'Invisibility Cloaks' Could Break Sound Barriers
Contrary to earlier predictions, Duke University engineers report in Physical Review Letters that a three-dimensional sound cloak is possible, at least in theory.
Such an acoustic veil would do for sound what the "invisibility cloak" previously demonstrated by the research team does for microwaves -- allowing sound waves to travel seamlessly around it and emerge on the other side without distortion. Steven Cummer, Jeffrey N. Vinik Associate Professor of Electrical and Computer Engineering at Duke's Pratt School of Engineering said that such a cloak might hide submarines in the ocean from detection by sonar, he said, or improve the acoustics of a concert hall by effectively flattening a structural beam.
As in the case of the microwave cloak, the properties required for a sound cloak are not found among materials in nature and would require the development of artificial, composite metamaterials. (For more about metamaterials, click this link) The engineering of acoustic metamaterials lags behind those that interact with electromagnetic waves (i.e. microwaves or light), but "the same ideas should apply," Cummer said.
In 2006, researchers at Duke and the Imperial College London used a new design theory to create a blueprint for an electromagnetic invisibility cloak. Only a few months later,the team demonstrated the first such cloak, designed to operate at microwave frequencies.
Cummer and David Schurig, a former research associate at Duke who is now at North Carolina State University, later reported in "The New Journal of Physics" a theory showing that an acoustic cloak could be built. But that theory relied on a "special equivalence" between electromagnetic and sound waves that is only true in two dimensions. A report by another team had also suggested that a 3-D acoustic cloak couldn't exist. It appeared they had reached a dead end.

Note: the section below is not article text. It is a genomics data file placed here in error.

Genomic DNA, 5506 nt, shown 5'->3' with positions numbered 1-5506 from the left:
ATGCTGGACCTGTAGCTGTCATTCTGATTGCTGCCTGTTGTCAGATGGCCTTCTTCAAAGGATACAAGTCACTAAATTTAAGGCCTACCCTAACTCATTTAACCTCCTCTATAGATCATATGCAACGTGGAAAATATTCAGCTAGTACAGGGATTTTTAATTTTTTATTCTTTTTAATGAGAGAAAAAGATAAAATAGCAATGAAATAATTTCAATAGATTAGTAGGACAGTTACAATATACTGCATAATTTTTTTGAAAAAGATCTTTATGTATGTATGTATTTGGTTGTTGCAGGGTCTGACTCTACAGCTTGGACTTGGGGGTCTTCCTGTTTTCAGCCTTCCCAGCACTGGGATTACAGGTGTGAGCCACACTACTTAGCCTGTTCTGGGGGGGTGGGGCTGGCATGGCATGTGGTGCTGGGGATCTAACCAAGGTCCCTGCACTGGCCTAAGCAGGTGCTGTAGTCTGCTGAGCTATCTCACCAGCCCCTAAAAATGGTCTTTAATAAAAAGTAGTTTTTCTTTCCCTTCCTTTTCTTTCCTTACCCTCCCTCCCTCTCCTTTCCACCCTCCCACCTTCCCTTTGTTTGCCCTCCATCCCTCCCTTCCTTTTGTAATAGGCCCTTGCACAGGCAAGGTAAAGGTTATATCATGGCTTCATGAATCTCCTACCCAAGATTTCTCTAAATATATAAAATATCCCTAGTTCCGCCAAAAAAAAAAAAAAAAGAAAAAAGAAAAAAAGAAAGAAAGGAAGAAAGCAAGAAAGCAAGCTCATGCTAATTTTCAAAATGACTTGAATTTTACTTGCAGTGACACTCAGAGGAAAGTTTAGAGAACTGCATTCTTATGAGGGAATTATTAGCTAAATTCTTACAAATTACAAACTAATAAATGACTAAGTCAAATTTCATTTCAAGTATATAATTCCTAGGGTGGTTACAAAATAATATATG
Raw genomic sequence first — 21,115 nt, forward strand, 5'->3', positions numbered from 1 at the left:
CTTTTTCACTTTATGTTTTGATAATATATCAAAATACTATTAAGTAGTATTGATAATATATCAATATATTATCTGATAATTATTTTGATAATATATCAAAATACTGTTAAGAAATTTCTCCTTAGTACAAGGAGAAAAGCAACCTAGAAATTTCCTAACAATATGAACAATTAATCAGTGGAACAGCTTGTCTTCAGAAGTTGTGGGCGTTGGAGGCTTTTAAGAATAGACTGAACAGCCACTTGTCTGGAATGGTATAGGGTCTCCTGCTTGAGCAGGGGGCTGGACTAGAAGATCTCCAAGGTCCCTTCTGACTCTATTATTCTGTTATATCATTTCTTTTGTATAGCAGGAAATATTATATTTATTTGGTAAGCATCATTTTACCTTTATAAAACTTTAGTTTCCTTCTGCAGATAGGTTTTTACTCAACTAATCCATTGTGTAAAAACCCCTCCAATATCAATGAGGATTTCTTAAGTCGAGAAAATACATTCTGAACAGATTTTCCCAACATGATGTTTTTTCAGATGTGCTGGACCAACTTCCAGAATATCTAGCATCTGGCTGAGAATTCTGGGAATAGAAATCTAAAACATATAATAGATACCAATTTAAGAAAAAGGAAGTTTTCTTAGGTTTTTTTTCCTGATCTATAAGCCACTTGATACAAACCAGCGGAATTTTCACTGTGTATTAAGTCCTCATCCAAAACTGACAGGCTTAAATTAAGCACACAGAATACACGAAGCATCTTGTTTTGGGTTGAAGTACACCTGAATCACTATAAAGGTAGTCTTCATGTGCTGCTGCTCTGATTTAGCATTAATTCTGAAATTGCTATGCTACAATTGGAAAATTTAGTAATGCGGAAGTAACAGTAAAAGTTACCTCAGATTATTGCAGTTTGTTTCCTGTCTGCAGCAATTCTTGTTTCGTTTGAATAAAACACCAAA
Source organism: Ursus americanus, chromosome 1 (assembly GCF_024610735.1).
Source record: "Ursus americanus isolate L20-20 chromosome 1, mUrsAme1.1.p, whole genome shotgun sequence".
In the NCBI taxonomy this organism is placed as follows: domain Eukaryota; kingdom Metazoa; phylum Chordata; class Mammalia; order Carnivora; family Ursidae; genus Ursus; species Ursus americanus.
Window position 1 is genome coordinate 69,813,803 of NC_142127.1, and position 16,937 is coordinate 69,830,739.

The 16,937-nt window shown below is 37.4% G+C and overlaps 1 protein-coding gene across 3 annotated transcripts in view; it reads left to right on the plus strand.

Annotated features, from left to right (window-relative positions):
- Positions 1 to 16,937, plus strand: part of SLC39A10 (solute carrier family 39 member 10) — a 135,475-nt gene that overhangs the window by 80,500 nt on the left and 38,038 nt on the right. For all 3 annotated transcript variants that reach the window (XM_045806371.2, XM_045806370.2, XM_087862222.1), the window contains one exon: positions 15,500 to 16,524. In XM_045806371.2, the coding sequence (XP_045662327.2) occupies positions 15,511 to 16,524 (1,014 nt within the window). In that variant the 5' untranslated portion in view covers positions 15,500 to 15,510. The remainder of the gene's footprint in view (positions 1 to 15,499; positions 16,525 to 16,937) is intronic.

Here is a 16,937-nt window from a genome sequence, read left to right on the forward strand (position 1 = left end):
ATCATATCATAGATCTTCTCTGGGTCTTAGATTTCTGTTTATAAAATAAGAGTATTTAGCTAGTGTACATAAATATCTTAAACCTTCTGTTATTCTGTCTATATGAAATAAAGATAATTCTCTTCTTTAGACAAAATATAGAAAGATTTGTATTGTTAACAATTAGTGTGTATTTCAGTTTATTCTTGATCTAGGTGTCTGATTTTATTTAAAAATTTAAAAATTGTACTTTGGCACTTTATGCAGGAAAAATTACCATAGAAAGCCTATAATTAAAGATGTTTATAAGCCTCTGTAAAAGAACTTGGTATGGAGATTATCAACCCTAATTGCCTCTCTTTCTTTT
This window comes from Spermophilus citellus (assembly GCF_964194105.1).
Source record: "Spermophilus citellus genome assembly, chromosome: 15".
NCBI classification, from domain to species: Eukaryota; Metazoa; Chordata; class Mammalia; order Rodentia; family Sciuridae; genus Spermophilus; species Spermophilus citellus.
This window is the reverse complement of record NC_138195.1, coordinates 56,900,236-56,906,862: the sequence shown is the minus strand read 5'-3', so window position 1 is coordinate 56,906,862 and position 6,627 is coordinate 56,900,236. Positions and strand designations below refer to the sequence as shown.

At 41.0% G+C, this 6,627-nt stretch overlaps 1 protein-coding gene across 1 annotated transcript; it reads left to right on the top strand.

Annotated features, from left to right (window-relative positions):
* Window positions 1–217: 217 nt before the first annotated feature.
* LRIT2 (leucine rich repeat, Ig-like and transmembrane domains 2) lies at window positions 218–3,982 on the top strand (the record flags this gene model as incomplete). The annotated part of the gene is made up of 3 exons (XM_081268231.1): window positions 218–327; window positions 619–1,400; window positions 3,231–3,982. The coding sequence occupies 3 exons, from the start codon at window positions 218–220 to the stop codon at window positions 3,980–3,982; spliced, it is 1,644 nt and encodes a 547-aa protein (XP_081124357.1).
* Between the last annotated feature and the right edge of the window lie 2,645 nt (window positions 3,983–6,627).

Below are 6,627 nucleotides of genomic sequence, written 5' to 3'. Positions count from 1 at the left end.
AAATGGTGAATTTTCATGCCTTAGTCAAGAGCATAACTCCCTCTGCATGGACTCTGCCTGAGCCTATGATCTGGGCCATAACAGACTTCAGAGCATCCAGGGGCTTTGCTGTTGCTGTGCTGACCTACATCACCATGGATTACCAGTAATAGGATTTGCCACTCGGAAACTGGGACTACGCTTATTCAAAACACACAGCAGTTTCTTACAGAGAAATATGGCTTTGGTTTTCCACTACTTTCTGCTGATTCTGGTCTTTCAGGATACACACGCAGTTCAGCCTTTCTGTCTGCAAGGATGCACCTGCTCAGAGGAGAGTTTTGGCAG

This time, he started instead from a shell like the microwave cloak his team had already devised and attempted to derive the mathematical specifications required to prevent such a shell from reflecting sound waves, a key characteristic for achieving invisibility. On paper, at least, it worked.
Image Description: Analytical computation of the interaction of an acoustic wave with the ideal cloaking shell. The peaks and valleys in the color scale represent the instantaneous pressure field of a uniform plane wave traveling from left to right as it impinges on a rigid sphere surrounded by a cloaking shell whose thickness is equal to the radius of the interior sphere. The shell smoothly bends the acoustic wavefronts around the interior rigid sphere so that they smoothly pass around the object. No acoustic wave is scattered back toward the source, nor does the object cast any acoustic shadow. From the pressure field outside the shell, there's no way to know whether there is an object there or not.
Although the theory used to design such acoustic devices so far isn't as general as the one used to devise the microwave cloak, the finding nonetheless paves the way for other acoustic devices, for instance,those meant to bend or concentrate sound. The existence of an acoustic cloaking solution also indicates that cloaks might possibly be built for other wave systems, including seismic waves that travel through the earth and the waves at the surface of the ocean.
"Scattering Theory Derivation of a 3D Acoutic Cloaking Shell"
S. Cummer, B.-I. Popa, D. Schurig, D.R. Smith, J. Pendry, M. Rahm and A.Starr,
Physical Review Letters, 100, 024301 (2008), Abstract Link.